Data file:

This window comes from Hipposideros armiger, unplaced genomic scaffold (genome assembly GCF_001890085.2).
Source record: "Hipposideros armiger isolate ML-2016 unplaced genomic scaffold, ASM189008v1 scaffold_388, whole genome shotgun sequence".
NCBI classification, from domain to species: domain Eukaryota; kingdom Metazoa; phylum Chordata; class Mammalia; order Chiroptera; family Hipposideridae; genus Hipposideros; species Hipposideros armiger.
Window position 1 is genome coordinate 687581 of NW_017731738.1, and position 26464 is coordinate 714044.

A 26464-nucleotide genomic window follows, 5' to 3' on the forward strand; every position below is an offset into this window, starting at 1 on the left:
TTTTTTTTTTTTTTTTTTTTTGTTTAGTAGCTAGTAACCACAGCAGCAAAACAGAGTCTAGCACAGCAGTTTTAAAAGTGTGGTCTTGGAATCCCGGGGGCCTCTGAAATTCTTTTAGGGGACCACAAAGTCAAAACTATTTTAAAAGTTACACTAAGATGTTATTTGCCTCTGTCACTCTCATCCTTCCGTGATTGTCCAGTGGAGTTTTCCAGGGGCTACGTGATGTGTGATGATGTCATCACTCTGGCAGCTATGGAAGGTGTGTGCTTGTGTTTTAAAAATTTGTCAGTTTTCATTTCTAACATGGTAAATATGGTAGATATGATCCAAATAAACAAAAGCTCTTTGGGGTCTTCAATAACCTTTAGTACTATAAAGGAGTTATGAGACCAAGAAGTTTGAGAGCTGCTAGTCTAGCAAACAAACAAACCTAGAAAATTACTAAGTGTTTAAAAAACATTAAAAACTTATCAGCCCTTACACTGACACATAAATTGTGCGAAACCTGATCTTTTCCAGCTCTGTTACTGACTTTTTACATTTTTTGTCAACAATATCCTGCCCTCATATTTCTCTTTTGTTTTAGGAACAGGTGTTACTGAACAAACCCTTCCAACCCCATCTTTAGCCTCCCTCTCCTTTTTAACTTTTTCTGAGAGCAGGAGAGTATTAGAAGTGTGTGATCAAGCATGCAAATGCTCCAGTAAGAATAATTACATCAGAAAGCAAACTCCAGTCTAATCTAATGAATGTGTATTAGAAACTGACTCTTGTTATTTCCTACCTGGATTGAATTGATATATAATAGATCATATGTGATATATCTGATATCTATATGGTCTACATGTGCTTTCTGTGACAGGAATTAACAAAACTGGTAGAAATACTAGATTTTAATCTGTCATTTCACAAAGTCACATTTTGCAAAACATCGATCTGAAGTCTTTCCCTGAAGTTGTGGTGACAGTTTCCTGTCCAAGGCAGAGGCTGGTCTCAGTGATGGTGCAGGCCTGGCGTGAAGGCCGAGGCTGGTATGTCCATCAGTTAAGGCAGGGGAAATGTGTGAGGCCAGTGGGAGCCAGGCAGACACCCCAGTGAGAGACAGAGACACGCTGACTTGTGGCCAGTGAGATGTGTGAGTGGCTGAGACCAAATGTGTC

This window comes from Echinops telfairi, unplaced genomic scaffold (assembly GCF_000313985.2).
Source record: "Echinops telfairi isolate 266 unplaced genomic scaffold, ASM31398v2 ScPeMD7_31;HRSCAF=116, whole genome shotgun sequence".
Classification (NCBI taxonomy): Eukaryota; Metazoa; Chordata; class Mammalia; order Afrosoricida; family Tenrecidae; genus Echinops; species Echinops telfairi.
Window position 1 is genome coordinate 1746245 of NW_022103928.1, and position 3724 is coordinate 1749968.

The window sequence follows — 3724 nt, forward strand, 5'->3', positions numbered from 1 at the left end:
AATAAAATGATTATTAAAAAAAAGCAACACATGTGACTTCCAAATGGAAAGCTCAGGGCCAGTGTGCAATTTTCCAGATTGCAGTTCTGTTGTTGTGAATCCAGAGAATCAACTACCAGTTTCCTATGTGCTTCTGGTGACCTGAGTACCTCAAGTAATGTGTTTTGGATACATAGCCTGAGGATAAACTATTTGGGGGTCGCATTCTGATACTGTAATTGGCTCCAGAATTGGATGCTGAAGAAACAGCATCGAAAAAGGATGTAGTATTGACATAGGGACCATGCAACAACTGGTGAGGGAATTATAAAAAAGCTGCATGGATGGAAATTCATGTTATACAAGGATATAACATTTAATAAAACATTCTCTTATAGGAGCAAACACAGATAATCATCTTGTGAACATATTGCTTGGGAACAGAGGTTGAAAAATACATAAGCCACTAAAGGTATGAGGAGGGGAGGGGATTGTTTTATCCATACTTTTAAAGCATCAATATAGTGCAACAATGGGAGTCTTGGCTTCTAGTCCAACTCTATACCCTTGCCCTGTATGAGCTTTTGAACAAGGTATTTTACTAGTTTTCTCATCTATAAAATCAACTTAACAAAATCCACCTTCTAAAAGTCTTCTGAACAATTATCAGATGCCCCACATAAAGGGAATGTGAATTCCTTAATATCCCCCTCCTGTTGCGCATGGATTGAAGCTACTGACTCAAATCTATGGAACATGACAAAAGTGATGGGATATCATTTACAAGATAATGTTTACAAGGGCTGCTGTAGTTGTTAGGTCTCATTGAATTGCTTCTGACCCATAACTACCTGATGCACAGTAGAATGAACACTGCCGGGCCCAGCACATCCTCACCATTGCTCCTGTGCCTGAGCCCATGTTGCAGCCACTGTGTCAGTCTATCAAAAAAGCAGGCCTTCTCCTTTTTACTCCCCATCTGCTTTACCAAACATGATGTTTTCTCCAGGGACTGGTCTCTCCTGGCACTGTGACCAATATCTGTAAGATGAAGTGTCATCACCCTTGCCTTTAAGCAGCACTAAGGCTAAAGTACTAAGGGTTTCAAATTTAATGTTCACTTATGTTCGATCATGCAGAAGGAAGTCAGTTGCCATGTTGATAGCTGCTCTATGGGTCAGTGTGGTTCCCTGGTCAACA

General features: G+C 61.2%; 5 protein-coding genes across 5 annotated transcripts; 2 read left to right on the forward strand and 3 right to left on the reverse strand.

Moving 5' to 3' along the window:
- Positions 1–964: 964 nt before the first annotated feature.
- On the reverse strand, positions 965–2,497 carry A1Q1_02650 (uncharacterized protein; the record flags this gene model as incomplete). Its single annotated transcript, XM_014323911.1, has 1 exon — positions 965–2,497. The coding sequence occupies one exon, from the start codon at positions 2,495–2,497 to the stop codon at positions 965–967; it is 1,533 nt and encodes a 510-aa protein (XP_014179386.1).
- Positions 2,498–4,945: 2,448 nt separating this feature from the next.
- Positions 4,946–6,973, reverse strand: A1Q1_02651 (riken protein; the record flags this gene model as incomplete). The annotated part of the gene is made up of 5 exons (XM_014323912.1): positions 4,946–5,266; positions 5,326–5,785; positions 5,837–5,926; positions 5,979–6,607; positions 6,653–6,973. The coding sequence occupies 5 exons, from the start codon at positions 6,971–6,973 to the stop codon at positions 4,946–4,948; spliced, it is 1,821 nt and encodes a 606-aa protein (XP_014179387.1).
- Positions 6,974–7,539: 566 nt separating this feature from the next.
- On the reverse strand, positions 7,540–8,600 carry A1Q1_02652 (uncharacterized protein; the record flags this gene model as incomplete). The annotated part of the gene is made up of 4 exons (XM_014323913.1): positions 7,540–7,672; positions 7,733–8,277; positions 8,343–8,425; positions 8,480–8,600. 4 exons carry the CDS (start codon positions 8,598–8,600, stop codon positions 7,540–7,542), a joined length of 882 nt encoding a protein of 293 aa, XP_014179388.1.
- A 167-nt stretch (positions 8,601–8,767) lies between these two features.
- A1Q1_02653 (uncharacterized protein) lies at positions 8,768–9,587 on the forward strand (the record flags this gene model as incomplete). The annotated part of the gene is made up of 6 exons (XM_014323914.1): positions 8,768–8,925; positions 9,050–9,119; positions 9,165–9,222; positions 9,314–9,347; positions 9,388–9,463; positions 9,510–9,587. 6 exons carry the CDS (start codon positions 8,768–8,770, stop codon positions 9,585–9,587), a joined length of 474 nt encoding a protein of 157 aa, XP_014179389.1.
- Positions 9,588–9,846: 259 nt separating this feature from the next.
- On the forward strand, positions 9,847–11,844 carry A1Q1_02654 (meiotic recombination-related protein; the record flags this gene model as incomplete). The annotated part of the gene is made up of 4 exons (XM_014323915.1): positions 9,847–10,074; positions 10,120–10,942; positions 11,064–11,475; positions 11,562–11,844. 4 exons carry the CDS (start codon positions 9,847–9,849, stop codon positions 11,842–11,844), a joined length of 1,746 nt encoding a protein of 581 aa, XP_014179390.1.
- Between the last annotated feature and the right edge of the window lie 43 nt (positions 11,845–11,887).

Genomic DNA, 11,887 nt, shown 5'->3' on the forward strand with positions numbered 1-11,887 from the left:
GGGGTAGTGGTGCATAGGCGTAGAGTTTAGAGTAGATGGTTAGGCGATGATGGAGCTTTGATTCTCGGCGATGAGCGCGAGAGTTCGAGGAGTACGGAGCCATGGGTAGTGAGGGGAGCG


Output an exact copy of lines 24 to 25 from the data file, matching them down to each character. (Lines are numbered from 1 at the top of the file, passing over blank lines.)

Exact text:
- On the forward strand, positions 9,847–11,844 carry A1Q1_02654 (meiotic recombination-related protein; the record flags this gene model as incomplete). The annotated part of the gene is made up of 4 exons (XM_014323915.1): positions 9,847–10,074; positions 10,120–10,942; positions 11,064–11,475; positions 11,562–11,844. 4 exons carry the CDS (start codon positions 9,847–9,849, stop codon positions 11,842–11,844), a joined length of 1,746 nt encoding a protein of 581 aa, XP_014179390.1.
- Between the last annotated feature and the right edge of the window lie 43 nt (positions 11,845–11,887).